Preferably, within the present invention, the isolated polynucleotides of the above embodiment are cDNA molecules, obtained by retro-transcription from mRNA molecules according to the well-known procedures in the art.

As indicated, these definitions are intended to encompass analogous sequences, so as to include those sequences wherein, in the case of amino acid sequences, at least one or more amino acids are substituted by a derivative, such as the corresponding D-isomer or, for example, the corresponding sulphated, glycosylated or methylated amino acid; or one or more and up to 10% of the total amino acids making up a sequence may be substituted by a derivative thereof, such as, for example, cysteine may be substituted by homocysteine. There are also included sequences bearing conservative substitutions.

According to the present invention, there are also included the polynucleotidic sequences coding for antibodies or for any fragments thereof according to the first embodiment of the invention and having homology of at least 80%, preferably of at least 90%, more preferably of at least 95% and even more preferably of at least of 97% compared to the germline, when using a database available in ImMunoGeneTics (available through the web site http://imgt.cines.fr).

In addition, as for the first object of the present invention, hypermutated amino acidic sequences are also encompassed.

Accordingly, there are also included the polynucleotidic sequences coding for the amino acidic sequences having a p-value of the CDR3 portion above mentioned less than 5%, preferably less than 2%, more preferably less than 1% and even more preferably less than 1‰ and the coded amino acidic sequences thereof.

As set hereinbefore, according to the present invention, there is included the synthesis of cDNA molecules, which is performed from mRNA isolated from a suitable sample of the active coronary plaque of a patient.

For the purpose of the present invention, said suitable samples of the active coronary plaque includes a sample of the coronary plaque taken immediately after an infarction event, i.e. so-called “fresh-sample” or, alternatively, a sample may be taken and conserved under liquid nitrogen for a suitable period of time so as not to impair nor alter its histological properties and be further analysed.

For the purpose of the present invention, patients with acute coronary syndrome (ACS) have been selected, which have experienced a typical chest pain occurring less than 48 hours from hospital admission or ECG changes suggesting myocardial damage. In order to exclude possible confusing factors, patients with recent infectious diseases, immunologic disorders, immunosuppressive therapy or neoplastic diseases have been excluded.

Isolation of mRNA molecules from the above suitable samples, i.e. both from coronary plaque and peripheral blood, is carried out according to well-known methods. For a reference, see, for instance Molecular cloning. Sambrook and Russell. Cold Spring Harbor Laboratory Press Cold Spring Harbor, N.Y. Third Edition 2001.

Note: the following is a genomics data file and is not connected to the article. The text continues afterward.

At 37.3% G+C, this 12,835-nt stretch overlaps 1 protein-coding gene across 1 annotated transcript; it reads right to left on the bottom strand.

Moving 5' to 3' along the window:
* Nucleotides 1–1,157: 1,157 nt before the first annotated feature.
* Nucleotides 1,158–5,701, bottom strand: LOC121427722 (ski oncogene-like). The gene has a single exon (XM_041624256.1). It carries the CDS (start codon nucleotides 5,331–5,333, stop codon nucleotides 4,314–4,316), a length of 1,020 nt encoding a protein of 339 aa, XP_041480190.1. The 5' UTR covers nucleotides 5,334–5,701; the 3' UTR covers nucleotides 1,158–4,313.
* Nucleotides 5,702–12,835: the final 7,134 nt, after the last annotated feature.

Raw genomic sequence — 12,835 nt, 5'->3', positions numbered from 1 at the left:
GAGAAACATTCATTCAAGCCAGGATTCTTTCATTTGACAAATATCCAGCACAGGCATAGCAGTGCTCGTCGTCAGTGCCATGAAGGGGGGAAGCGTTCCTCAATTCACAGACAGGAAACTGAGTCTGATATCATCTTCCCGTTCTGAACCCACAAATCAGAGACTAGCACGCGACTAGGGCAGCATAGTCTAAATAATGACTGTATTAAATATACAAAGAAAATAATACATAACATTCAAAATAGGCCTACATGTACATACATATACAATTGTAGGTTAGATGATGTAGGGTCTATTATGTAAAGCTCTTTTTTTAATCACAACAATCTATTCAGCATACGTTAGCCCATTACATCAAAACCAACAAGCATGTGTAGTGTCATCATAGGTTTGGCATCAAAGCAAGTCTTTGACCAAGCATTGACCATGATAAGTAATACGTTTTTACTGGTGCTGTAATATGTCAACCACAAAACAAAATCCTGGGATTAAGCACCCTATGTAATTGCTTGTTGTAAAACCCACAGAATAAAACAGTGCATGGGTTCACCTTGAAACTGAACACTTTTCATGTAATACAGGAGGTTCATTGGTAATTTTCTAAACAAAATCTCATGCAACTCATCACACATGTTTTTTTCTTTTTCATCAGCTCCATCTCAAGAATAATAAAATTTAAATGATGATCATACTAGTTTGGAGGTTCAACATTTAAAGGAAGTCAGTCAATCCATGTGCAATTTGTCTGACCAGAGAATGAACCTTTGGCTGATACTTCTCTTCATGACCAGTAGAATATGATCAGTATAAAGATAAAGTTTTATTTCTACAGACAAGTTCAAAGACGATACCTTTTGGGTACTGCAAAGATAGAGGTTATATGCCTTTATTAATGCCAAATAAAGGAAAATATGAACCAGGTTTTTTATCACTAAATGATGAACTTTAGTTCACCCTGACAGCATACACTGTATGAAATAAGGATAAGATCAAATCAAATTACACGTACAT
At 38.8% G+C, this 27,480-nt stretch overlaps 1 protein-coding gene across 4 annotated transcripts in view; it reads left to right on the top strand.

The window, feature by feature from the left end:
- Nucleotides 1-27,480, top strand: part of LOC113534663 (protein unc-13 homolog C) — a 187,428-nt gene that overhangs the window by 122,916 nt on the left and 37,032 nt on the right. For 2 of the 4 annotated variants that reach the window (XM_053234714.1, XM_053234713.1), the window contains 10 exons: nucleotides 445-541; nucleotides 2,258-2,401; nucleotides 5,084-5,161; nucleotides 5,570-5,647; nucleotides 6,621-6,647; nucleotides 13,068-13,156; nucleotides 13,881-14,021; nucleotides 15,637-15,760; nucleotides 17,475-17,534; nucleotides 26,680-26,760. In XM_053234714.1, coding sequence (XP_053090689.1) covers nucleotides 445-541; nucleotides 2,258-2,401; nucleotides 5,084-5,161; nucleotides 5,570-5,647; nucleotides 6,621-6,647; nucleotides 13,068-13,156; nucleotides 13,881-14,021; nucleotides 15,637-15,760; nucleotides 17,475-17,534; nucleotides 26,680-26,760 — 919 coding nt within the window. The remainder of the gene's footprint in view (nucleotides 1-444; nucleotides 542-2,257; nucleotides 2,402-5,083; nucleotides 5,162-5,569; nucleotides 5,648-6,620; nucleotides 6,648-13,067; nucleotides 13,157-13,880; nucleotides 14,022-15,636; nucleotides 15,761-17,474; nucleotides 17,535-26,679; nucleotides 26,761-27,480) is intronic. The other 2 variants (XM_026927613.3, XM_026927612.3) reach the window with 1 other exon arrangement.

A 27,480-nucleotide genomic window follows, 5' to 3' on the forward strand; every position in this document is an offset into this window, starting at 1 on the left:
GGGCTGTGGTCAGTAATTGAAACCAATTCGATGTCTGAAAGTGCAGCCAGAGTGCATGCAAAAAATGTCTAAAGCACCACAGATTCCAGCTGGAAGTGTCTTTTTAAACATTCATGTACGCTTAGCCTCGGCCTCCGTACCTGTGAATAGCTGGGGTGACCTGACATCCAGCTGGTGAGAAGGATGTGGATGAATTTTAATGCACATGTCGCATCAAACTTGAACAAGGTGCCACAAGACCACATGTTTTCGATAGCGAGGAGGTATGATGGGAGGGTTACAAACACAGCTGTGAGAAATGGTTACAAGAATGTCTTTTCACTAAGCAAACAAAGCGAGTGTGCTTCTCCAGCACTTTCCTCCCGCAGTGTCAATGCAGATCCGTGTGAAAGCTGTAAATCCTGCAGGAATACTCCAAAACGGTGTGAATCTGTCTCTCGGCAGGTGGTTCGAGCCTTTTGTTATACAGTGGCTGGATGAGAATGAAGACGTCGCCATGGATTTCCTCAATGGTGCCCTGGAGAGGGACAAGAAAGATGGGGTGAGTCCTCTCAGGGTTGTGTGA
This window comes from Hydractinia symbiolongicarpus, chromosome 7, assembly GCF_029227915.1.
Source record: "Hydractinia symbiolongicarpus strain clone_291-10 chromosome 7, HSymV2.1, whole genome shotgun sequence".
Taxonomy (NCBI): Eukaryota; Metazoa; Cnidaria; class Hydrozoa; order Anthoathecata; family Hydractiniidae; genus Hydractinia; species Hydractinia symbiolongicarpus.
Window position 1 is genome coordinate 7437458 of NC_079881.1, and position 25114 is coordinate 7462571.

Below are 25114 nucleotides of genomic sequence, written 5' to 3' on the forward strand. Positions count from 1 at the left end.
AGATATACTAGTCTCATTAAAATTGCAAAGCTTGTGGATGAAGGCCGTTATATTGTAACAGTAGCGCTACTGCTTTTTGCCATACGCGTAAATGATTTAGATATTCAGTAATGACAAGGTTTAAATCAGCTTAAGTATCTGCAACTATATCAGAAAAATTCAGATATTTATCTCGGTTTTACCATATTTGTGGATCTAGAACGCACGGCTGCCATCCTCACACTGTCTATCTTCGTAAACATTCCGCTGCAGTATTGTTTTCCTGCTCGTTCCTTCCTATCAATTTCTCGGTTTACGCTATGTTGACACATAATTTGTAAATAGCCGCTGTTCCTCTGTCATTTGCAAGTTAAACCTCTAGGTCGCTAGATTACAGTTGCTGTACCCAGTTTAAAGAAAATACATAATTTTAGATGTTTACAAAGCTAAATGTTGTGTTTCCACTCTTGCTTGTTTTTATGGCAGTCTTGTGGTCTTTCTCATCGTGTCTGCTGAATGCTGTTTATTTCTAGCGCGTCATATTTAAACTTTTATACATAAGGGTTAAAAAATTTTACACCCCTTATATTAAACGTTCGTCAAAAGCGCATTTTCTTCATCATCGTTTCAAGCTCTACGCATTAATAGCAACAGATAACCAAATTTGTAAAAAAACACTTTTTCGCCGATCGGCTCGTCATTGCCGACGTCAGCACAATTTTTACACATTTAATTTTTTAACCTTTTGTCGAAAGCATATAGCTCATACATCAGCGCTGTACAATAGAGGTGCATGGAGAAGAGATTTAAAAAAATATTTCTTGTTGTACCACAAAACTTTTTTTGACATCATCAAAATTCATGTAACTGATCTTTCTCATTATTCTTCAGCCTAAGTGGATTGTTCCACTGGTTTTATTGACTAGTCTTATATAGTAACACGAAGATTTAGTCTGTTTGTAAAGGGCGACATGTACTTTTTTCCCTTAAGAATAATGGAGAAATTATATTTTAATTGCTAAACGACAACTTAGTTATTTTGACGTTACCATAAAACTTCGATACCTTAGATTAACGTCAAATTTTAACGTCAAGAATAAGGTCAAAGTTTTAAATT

According to the second embodiment, the expression vector of the invention is selected from the group comprising for example, plasmid, cosmid, YAC, viral particle, or phage and comprises one or more of the polynucleotidic sequences according to the first embodiment of the invention; in a preferred aspect, the expression vector is a plasmid, comprising one or more of the polynucleotidic sequences according to the first embodiment of the invention.

In a most preferred embodiment of the invention, the expression vector, i.e. a plasmid, comprises the polynucleotidic SEQ ID NO:1 and 3. However, according to the degeneracy of the genetic code and to the use of preferential codons in each organism where recombinant expression is achieved, any polynucleotidic sequence encoding for SEQ ID NO 2 and 4 is deemed to be comprised within the scope of the present invention.

Expression vectors ordinarily also include an origin of replication, an operably linked, i.e. connected thereto in such a way as to permit the expression of the nucleic acid sequence when introduced into a cell, promoter located upstream the coding sequences, together with a ribosome binding side, an RNA splice site, a polyadenylation site and a transcriptional sequence. The skilled artisan will be able to construct a proper expression vector and, therefore, any proper expression vector according to the selected host cell; for example, by selecting a promoter which is recognized by the host organism.

In an even more preferred embodiment, the expression vector of the present invention is represented by the vector described by Burioni et al. (Human Antibodies 2001; 10 (3-4): 149-54).

The isolated expression system according to the invention may comprise a single expression vector comprising one or both the polynucleotidic sequences of the invention.

Alternatively, the above expression system may comprise two or more expression vectors, each of them comprising any one of the polynucleotidic molecules of the invention.

For example, an expression vector may comprise a polynucleotidic molecule of the invention coding for the light chain of an antibody or fragment thereof and a second expression vector may include a polynucleotidic molecule of the invention coding for the heavy chain of an antibody or fragment thereof.